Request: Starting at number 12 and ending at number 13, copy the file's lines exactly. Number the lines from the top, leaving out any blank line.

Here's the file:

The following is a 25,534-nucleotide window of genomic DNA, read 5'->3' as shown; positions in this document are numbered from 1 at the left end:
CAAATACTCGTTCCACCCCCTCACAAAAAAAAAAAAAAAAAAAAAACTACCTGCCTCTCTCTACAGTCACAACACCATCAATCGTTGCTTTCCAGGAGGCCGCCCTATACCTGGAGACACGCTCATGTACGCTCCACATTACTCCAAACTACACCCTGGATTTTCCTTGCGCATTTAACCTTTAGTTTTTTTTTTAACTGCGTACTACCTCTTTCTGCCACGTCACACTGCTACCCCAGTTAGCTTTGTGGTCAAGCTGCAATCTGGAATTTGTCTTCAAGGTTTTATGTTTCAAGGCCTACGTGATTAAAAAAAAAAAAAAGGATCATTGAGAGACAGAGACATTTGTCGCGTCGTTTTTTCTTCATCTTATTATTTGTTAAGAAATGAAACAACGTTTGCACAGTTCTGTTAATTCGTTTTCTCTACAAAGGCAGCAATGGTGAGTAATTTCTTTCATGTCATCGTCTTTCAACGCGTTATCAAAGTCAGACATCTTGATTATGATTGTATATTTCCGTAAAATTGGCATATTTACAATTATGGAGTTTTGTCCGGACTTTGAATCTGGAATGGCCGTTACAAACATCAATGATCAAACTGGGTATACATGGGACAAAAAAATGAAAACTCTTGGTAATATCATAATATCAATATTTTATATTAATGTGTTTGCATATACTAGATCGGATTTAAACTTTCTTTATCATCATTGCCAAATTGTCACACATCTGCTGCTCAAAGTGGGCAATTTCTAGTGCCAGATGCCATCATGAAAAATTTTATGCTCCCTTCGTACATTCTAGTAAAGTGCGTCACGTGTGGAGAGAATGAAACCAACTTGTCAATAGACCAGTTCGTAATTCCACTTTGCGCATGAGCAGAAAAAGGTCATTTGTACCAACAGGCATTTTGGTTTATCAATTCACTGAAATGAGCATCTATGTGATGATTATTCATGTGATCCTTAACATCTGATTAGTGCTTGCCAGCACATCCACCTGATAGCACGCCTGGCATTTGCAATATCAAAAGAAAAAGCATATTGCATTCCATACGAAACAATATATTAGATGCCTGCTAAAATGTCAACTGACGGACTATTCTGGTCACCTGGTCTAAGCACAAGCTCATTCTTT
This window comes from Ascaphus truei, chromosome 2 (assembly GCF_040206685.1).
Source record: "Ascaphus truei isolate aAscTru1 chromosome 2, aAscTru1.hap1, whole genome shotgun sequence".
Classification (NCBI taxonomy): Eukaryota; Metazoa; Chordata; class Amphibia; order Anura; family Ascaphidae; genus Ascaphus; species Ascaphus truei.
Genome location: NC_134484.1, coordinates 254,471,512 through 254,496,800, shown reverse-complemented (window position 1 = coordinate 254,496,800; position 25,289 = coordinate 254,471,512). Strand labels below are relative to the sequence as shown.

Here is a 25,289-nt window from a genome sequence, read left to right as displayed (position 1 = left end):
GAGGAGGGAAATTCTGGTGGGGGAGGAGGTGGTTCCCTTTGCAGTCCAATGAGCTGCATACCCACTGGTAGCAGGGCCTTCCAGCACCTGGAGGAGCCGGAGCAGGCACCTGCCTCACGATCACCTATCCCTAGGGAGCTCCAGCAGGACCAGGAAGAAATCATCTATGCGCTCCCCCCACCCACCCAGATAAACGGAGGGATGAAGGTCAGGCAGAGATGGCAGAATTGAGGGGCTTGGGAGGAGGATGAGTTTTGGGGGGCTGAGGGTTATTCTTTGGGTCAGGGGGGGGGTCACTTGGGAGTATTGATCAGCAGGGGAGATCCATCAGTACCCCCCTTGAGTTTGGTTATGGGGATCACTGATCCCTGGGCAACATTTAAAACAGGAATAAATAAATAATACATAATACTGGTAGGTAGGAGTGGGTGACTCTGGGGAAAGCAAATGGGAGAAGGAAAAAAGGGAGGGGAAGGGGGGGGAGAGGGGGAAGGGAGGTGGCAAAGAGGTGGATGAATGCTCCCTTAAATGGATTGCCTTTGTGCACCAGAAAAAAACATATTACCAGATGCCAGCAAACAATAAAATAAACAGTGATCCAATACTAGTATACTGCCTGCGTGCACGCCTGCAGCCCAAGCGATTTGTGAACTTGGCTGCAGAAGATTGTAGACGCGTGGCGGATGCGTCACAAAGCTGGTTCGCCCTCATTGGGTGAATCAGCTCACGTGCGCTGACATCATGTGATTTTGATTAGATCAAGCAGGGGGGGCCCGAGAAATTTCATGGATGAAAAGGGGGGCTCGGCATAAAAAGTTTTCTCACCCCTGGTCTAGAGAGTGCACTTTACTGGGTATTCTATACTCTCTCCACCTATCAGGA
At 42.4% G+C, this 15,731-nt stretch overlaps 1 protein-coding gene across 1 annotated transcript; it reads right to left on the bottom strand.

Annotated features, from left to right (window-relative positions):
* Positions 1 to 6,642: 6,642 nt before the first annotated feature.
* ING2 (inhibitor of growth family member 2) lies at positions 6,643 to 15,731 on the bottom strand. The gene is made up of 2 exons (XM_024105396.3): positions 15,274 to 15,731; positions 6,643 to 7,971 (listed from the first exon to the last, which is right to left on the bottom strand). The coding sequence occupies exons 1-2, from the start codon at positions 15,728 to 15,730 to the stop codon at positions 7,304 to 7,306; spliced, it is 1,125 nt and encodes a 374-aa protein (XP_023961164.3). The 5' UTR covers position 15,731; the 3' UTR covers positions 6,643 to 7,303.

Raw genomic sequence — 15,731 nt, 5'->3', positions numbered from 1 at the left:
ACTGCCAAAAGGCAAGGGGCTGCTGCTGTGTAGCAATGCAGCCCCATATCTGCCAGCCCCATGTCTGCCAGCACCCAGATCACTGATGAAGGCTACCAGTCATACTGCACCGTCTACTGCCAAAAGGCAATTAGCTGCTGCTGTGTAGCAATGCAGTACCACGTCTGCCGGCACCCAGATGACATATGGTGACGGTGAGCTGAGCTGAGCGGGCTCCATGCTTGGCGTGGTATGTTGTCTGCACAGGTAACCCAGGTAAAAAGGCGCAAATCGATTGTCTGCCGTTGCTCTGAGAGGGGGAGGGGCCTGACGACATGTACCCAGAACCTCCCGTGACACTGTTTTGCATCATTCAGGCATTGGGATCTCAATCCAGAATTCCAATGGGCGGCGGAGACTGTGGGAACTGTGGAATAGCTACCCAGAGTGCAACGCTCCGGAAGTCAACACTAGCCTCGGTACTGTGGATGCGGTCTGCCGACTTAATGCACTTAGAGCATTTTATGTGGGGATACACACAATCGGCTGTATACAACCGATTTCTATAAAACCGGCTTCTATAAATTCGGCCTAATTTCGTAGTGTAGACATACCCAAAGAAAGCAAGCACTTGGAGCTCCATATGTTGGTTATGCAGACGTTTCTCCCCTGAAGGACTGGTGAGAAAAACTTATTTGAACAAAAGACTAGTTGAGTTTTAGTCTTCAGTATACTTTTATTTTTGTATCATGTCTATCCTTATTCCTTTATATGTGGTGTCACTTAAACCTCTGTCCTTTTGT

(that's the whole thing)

* ING2 (inhibitor of growth family member 2) lies at positions 6,643 to 15,731 on the bottom strand. The gene is made up of 2 exons (XM_024105396.3): positions 15,274 to 15,731; positions 6,643 to 7,971 (listed from the first exon to the last, which is right to left on the bottom strand). The coding sequence occupies exons 1-2, from the start codon at positions 15,728 to 15,730 to the stop codon at positions 7,304 to 7,306; spliced, it is 1,125 nt and encodes a 374-aa protein (XP_023961164.3). The 5' UTR covers position 15,731; the 3' UTR covers positions 6,643 to 7,303.

Raw genomic sequence — 15,731 nt, 5'->3', positions numbered from 1 at the left: